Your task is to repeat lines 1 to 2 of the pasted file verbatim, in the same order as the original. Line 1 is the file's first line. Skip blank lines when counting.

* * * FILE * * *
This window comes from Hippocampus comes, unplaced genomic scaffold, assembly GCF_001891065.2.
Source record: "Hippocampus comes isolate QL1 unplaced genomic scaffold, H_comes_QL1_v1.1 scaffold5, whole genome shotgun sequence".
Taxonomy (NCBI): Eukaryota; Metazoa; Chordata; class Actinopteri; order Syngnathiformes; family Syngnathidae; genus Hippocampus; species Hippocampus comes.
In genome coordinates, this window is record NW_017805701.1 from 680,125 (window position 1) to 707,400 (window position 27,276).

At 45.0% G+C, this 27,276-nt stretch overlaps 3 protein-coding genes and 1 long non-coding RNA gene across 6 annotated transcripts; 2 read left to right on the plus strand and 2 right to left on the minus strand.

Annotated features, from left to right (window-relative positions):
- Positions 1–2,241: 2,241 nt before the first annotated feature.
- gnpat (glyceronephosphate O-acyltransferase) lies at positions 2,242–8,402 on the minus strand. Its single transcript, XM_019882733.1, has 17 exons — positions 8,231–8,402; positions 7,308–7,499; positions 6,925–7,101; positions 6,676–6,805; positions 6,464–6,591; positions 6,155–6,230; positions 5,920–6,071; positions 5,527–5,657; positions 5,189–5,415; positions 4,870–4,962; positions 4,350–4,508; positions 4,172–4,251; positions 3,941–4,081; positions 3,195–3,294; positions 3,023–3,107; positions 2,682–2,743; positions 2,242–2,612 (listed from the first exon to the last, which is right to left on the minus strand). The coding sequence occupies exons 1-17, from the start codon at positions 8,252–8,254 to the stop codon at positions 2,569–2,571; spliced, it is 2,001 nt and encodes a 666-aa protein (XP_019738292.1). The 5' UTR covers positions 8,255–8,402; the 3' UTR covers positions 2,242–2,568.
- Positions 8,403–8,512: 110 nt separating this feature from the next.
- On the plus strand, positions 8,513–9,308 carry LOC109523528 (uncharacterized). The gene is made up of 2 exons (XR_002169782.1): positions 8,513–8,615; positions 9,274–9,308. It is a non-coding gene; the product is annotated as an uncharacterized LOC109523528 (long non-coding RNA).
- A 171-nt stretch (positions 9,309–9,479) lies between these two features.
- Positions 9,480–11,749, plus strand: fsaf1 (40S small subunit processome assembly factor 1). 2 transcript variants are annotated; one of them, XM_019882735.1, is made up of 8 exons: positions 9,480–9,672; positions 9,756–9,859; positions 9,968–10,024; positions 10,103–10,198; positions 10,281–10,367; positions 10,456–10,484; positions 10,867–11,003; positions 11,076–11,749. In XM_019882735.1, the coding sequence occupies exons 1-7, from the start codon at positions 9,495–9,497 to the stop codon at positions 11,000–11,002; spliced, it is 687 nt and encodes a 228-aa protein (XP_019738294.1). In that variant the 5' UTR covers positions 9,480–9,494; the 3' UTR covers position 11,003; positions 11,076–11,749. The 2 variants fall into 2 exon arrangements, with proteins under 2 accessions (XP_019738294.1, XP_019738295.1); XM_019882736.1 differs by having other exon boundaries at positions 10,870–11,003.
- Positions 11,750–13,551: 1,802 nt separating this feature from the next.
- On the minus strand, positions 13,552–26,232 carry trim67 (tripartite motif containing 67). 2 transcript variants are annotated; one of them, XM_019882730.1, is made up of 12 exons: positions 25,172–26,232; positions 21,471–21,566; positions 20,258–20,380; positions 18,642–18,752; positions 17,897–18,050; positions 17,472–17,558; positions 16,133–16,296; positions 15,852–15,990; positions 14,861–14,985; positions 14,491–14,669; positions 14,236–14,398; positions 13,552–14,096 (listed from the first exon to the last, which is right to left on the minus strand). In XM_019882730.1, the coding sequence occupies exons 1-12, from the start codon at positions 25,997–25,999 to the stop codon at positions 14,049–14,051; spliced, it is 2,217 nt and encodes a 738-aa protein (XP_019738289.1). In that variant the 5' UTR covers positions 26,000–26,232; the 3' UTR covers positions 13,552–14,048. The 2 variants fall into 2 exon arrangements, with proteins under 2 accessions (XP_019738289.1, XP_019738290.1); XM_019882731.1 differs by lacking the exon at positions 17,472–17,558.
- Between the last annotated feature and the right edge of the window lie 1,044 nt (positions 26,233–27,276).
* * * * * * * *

This window comes from Hippocampus comes, unplaced genomic scaffold, assembly GCF_001891065.2.
Source record: "Hippocampus comes isolate QL1 unplaced genomic scaffold, H_comes_QL1_v1.1 scaffold5, whole genome shotgun sequence".